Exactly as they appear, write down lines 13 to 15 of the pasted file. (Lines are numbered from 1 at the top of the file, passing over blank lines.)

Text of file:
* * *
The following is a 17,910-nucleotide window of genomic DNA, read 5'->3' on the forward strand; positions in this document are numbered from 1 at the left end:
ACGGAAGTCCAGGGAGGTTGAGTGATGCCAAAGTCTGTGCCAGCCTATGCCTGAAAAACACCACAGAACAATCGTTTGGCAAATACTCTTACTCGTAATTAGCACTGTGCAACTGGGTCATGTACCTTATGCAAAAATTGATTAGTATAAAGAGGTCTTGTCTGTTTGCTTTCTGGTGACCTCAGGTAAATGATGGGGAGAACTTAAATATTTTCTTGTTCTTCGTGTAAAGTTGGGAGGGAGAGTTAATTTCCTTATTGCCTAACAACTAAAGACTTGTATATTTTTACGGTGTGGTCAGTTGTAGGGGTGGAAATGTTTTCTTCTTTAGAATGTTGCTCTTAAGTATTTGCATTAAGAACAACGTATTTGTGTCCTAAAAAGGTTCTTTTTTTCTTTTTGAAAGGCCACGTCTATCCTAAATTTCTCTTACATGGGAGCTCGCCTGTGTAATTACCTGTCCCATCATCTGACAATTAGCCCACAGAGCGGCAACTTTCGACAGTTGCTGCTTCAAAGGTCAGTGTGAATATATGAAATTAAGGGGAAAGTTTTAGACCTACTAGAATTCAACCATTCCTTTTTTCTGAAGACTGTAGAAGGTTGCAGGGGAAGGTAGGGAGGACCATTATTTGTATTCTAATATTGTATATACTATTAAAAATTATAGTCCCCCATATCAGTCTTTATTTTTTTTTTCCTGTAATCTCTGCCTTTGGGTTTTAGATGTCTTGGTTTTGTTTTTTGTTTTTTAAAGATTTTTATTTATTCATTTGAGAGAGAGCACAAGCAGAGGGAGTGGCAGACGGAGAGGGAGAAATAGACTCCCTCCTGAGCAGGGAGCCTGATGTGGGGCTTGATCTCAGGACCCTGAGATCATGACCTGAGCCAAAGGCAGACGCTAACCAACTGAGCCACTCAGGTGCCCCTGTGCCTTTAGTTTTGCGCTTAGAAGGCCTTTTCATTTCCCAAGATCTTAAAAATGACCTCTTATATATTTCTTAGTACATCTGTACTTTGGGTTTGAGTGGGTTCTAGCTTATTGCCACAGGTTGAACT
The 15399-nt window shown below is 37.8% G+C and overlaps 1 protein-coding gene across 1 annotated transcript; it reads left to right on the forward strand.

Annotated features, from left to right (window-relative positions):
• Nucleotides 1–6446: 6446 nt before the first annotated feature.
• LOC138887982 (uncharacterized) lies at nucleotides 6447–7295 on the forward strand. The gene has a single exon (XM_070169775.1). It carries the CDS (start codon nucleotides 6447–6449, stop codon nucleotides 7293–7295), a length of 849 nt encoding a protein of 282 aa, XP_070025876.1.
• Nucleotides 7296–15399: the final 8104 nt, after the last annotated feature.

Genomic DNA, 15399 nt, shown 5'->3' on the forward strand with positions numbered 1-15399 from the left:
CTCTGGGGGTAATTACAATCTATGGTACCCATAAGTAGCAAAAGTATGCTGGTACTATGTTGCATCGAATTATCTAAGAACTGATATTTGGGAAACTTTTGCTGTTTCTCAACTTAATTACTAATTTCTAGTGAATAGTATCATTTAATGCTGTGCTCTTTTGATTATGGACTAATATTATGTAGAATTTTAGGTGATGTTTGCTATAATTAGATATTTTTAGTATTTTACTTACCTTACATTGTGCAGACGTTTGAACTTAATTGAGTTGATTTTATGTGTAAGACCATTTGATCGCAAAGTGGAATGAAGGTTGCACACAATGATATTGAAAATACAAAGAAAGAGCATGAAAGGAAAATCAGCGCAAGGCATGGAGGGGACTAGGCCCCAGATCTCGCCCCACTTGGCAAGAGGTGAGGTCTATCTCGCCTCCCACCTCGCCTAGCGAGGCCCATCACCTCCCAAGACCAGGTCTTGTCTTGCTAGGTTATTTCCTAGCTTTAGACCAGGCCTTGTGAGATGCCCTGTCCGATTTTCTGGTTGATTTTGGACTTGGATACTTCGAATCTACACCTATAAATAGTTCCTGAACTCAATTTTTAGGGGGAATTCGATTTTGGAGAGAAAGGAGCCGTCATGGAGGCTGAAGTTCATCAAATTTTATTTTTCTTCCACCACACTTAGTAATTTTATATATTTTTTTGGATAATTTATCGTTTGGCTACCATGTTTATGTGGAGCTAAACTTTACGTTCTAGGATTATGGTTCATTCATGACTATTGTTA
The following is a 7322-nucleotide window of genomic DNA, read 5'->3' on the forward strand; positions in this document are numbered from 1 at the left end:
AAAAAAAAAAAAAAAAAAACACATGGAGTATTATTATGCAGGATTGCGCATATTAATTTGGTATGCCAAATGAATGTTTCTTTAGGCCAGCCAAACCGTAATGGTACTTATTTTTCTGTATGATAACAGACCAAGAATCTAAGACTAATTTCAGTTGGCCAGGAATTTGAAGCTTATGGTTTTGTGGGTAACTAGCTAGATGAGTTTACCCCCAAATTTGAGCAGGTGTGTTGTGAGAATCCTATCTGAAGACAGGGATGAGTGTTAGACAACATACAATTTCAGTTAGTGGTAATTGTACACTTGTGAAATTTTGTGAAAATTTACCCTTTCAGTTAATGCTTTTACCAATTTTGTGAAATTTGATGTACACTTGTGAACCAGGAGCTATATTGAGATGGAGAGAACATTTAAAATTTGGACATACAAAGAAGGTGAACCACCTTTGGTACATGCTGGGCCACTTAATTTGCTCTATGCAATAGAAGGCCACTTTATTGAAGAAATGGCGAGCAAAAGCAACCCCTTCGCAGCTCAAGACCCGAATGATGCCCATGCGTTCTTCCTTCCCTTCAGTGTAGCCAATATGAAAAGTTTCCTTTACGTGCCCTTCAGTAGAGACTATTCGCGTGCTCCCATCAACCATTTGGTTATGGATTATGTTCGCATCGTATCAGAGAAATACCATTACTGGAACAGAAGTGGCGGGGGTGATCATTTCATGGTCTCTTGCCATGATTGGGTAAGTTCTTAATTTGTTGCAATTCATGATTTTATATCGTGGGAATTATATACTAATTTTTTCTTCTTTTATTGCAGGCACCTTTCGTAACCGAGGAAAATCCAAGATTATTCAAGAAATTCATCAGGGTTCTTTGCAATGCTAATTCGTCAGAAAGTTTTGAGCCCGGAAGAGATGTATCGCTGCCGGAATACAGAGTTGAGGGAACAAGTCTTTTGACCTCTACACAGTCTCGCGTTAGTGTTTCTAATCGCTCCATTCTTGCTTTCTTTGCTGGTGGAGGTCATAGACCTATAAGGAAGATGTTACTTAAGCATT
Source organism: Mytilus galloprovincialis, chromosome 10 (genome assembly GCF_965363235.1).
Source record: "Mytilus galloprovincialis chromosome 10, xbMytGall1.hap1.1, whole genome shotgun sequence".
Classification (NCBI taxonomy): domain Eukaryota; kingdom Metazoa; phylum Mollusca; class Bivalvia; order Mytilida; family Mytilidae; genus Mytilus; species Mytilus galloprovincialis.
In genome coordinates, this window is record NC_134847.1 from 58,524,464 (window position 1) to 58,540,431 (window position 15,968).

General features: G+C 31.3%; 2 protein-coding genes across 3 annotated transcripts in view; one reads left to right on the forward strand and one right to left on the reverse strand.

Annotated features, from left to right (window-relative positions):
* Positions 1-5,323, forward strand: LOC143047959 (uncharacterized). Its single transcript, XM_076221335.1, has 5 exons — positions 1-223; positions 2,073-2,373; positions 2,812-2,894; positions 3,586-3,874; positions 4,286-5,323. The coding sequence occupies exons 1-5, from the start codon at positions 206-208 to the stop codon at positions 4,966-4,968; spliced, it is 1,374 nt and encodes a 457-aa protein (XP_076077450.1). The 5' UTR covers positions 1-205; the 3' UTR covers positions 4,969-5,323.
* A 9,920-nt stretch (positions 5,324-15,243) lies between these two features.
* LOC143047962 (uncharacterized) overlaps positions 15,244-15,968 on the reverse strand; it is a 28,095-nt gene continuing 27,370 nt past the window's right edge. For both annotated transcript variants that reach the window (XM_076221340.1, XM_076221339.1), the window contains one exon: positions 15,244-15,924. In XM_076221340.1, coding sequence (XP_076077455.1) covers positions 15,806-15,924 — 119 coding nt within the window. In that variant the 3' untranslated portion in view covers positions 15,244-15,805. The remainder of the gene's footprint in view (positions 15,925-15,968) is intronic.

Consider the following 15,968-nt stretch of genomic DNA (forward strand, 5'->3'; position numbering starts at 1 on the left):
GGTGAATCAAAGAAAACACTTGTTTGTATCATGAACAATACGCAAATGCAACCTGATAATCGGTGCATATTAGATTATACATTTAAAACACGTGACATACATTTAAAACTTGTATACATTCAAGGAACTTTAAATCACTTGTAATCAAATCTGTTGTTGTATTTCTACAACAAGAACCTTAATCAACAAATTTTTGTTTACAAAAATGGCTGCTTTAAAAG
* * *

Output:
Source record: "Mytilus galloprovincialis chromosome 10, xbMytGall1.hap1.1, whole genome shotgun sequence".
Classification (NCBI taxonomy): domain Eukaryota; kingdom Metazoa; phylum Mollusca; class Bivalvia; order Mytilida; family Mytilidae; genus Mytilus; species Mytilus galloprovincialis.
In genome coordinates, this window is record NC_134847.1 from 58,524,464 (window position 1) to 58,540,431 (window position 15,968).